Customer Support

Checklist: Creating a Winning Customer Service Experience for E-commerce Businesses

Checklist: Creating a Winning Customer Service Experience for E-commerce Businesses

We live in an era where shoppers are more knowledgeable, more deeply connected and more demanding than ever before

The reality is that merchants must deliver a great customer experience in order to survive. With this checklist, we give you a step by step guide on how to create winning experiences for your online buyers and provide a simple framework for improving your customer service strategy.

At Groove, we previously delivered some great ideas to jump-start providing superior customer experience, which is an ideal place to start when implementing winning action plans:

“If you want to truly stand out—and earn the right to command higher prices than your competition—you need to compete on customer experience. Make your customers love not only your product but the act of doing business with you. If you make them happy and successful, they’ll be glad to pay.”

The question we’re left with is: how do you make your customers fall in love with doing business with you through your customer service initiatives? If you want to provide an elevated customer service experience, you need to know exactly what that means for your business and create an action plan to deliver it.

We’ve compiled advice and reports from multiple sources, such as customer experience and service experts like Shep Hyken and Kate Leggett, research firms such as Constellation and Forrester Research, as well as the latest market trends.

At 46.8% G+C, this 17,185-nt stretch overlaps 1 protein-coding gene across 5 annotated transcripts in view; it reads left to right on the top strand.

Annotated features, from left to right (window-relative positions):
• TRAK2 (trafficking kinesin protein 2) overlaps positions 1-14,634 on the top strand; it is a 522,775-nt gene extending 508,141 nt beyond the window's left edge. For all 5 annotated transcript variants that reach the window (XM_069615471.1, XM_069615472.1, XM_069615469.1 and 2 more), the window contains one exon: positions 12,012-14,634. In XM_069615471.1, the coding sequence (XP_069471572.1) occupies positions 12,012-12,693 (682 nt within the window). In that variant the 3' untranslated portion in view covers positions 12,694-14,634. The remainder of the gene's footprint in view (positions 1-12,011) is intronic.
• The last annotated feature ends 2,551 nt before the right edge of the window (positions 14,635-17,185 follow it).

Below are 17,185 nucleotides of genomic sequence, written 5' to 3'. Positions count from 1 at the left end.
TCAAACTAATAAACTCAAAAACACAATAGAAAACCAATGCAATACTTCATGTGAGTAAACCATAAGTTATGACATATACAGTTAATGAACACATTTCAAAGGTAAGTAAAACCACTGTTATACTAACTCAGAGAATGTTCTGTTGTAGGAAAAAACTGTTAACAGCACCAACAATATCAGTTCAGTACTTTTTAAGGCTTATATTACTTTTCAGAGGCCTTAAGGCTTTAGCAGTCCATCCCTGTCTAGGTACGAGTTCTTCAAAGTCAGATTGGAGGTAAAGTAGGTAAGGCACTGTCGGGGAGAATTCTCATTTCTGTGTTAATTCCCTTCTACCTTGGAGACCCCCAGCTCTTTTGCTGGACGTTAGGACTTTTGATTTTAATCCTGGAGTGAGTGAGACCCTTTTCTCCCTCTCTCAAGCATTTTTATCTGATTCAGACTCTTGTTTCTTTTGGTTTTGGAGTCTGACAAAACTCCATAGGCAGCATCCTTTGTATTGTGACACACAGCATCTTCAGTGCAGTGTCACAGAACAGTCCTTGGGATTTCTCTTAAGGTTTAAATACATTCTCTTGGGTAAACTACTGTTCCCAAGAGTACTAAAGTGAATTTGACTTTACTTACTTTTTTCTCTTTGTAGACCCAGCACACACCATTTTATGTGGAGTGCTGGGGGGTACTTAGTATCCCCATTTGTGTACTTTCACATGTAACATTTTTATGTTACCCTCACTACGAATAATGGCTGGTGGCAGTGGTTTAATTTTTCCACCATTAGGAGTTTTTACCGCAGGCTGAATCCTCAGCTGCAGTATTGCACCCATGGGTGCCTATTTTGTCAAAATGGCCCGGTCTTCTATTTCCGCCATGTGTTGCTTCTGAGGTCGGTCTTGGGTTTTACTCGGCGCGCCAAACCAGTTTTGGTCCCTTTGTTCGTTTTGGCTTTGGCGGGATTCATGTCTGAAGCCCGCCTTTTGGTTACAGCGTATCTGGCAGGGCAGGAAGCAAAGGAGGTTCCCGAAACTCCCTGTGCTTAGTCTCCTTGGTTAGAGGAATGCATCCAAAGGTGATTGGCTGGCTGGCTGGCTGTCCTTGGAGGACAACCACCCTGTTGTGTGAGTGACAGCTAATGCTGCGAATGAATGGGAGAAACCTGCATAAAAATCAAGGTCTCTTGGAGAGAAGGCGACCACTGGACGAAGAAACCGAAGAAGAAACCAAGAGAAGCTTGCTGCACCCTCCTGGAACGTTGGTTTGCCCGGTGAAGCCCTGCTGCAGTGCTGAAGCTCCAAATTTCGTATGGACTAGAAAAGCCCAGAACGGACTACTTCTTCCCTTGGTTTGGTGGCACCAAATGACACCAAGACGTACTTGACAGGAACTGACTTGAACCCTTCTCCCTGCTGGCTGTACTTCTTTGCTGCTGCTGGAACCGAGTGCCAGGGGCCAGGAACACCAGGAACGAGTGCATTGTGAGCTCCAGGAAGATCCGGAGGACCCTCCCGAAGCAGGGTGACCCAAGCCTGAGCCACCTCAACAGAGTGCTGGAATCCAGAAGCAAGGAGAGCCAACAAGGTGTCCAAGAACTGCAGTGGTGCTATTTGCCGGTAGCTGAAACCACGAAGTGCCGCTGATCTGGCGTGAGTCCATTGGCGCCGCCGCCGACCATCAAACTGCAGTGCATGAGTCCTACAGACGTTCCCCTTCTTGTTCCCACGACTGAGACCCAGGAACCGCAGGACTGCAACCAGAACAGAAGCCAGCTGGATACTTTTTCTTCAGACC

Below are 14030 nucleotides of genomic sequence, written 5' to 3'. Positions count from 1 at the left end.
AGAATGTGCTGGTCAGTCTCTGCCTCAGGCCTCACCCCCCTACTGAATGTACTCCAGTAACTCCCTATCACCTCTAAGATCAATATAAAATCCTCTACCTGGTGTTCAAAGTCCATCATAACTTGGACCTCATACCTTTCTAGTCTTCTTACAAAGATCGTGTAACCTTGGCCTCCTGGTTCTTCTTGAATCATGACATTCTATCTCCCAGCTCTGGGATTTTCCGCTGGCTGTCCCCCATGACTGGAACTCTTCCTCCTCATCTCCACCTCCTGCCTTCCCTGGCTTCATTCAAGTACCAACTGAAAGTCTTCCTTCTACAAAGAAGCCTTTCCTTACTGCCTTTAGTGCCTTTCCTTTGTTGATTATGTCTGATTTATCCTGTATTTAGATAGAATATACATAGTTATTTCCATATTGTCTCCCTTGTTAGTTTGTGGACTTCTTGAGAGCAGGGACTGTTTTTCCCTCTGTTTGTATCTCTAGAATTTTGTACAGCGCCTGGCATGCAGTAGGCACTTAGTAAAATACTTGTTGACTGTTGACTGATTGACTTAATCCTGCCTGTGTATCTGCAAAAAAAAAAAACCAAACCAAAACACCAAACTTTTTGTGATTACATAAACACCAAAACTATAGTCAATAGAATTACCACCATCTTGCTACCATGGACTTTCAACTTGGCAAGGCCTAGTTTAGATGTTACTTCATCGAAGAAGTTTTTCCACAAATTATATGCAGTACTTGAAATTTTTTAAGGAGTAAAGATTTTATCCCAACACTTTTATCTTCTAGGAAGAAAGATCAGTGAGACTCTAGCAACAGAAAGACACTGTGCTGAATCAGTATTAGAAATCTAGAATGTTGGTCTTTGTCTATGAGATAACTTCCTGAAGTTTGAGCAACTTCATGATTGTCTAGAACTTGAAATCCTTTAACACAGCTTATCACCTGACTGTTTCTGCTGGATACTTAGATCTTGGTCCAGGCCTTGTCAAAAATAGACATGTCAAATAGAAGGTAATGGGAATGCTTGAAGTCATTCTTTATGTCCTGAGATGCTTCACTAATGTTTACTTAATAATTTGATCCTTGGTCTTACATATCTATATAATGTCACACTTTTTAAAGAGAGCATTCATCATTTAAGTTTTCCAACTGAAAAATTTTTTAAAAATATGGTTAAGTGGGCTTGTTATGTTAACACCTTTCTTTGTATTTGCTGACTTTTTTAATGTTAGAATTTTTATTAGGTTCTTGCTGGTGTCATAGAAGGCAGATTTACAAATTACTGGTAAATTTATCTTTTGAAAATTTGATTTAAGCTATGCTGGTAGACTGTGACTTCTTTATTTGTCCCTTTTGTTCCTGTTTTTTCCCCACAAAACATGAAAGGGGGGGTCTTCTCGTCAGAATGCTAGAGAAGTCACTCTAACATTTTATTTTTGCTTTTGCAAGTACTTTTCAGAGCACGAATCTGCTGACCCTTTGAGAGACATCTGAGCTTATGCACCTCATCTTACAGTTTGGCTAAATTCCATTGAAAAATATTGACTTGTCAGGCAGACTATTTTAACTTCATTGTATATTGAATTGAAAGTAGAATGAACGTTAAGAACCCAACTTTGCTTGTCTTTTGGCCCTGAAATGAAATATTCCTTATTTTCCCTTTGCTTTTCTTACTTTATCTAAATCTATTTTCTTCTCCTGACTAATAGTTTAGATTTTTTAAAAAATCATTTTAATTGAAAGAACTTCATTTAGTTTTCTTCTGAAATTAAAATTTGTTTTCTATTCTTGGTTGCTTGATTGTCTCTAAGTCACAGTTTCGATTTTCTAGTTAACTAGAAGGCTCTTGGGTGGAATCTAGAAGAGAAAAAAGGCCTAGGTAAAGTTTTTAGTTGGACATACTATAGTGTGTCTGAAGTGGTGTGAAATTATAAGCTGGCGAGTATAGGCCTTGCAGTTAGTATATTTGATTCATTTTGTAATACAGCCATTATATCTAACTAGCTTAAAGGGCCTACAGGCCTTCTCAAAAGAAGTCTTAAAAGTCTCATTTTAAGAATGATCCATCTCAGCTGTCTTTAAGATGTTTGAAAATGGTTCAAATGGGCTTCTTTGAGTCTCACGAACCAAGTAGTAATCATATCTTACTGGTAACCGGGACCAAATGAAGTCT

"Make your customers love not only your product but the act of doing business with you." Click To Tweet

Let’s first examine the customer service experience to understand why it is important.

What is the customer service experience for e-commerce?

According to Forrester Research, customer experience is the sum total of “how customers perceive their interactions with your company.”

Taking that one step further, the customer service experience is how customers perceive their interactions with your service and how they get help.

Why is it so important?

Well, for starters, the e-commerce market is already heavily saturated and highly competitive. 47% of shoppers start their buying process by searching on Amazon. With the rise of online shopping and next day delivery, successful e-commerce stores have caught on to the idea of providing good customer service as a way to compete. And it works: 73% of customers say that friendly customer service influences their buying decision and their ability to fall in love with a brand.

To stand out from the pack, we can see the importance of investing in winning customer service experiences. Trendsetters like Zappos, who we touch on in our guide to e-commerce customer service, exhibit the extra wow factor that delights customers and win their loyalty.

Here’s our checklist on how to create winning customer service experiences.

The Checklist

  • Convenience
  • Emotion
  • Speed
  • Personalization
  • Resolution

Convenience